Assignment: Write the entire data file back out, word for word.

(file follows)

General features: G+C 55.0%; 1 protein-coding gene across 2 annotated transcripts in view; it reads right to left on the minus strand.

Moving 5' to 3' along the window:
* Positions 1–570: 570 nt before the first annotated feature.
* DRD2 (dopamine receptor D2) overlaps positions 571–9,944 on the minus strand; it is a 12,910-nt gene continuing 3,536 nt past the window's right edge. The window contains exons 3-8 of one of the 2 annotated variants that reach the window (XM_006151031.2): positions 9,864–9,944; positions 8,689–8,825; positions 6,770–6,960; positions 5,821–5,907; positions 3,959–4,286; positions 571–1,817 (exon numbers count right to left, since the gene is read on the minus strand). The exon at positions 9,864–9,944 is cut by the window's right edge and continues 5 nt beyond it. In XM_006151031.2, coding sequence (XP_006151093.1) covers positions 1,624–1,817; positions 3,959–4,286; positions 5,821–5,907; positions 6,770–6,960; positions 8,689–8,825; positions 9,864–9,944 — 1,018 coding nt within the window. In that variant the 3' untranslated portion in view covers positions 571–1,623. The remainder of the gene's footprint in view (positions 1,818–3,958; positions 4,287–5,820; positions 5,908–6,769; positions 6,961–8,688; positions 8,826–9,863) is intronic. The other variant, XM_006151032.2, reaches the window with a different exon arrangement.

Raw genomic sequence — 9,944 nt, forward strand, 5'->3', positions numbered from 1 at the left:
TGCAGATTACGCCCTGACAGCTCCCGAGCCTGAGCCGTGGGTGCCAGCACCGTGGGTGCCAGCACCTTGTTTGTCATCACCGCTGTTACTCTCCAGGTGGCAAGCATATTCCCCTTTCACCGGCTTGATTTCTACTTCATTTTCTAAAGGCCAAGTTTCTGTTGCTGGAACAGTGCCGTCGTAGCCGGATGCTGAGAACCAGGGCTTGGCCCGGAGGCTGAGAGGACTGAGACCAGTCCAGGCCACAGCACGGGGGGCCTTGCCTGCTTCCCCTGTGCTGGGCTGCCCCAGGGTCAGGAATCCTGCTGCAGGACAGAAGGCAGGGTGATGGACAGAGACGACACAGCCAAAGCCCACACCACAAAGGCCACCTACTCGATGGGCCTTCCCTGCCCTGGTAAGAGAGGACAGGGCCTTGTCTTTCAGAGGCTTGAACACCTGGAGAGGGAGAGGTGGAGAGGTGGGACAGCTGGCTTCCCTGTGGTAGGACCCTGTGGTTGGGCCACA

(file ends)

General features: G+C 55.0%; 1 protein-coding gene across 2 annotated transcripts in view; it reads right to left on the minus strand.

Moving 5' to 3' along the window:
* Positions 1–570: 570 nt before the first annotated feature.
* DRD2 (dopamine receptor D2) overlaps positions 571–9,944 on the minus strand; it is a 12,910-nt gene continuing 3,536 nt past the window's right edge. The window contains exons 3-8 of one of the 2 annotated variants that reach the window (XM_006151031.2): positions 9,864–9,944; positions 8,689–8,825; positions 6,770–6,960; positions 5,821–5,907; positions 3,959–4,286; positions 571–1,817 (exon numbers count right to left, since the gene is read on the minus strand). The exon at positions 9,864–9,944 is cut by the window's right edge and continues 5 nt beyond it. In XM_006151031.2, coding sequence (XP_006151093.1) covers positions 1,624–1,817; positions 3,959–4,286; positions 5,821–5,907; positions 6,770–6,960; positions 8,689–8,825; positions 9,864–9,944 — 1,018 coding nt within the window. In that variant the 3' untranslated portion in view covers positions 571–1,623. The remainder of the gene's footprint in view (positions 1,818–3,958; positions 4,287–5,820; positions 5,908–6,769; positions 6,961–8,688; positions 8,826–9,863) is intronic. The other variant, XM_006151032.2, reaches the window with a different exon arrangement.

Raw genomic sequence — 9,944 nt, forward strand, 5'->3', positions numbered from 1 at the left:
TGCAGATTACGCCCTGACAGCTCCCGAGCCTGAGCCGTGGGTGCCAGCACCGTGGGTGCCAGCACCTTGTTTGTCATCACCGCTGTTACTCTCCAGGTGGCAAGCATATTCCCCTTTCACCGGCTTGATTTCTACTTCATTTTCTAAAGGCCAAGTTTCTGTTGCTGGAACAGTGCCGTCGTAGCCGGATGCTGAGAACCAGGGCTTGGCCCGGAGGCTGAGAGGACTGAGACCAGTCCAGGCCACAGCACGGGGGGCCTTGCCTGCTTCCCCTGTGCTGGGCTGCCCCAGGGTCAGGAATCCTGCTGCAGGACAGAAGGCAGGGTGATGGACAGAGACGACACAGCCAAAGCCCACACCACAAAGGCCACCTACTCGATGGGCCTTCCCTGCCCTGGTAAGAGAGGACAGGGCCTTGTCTTTCAGAGGCTTGAACACCTGGAGAGGGAGAGGTGGAGAGGTGGGACAGCTGGCTTCCCTGTGGTAGGACCCTGTGGTTGGGCCACA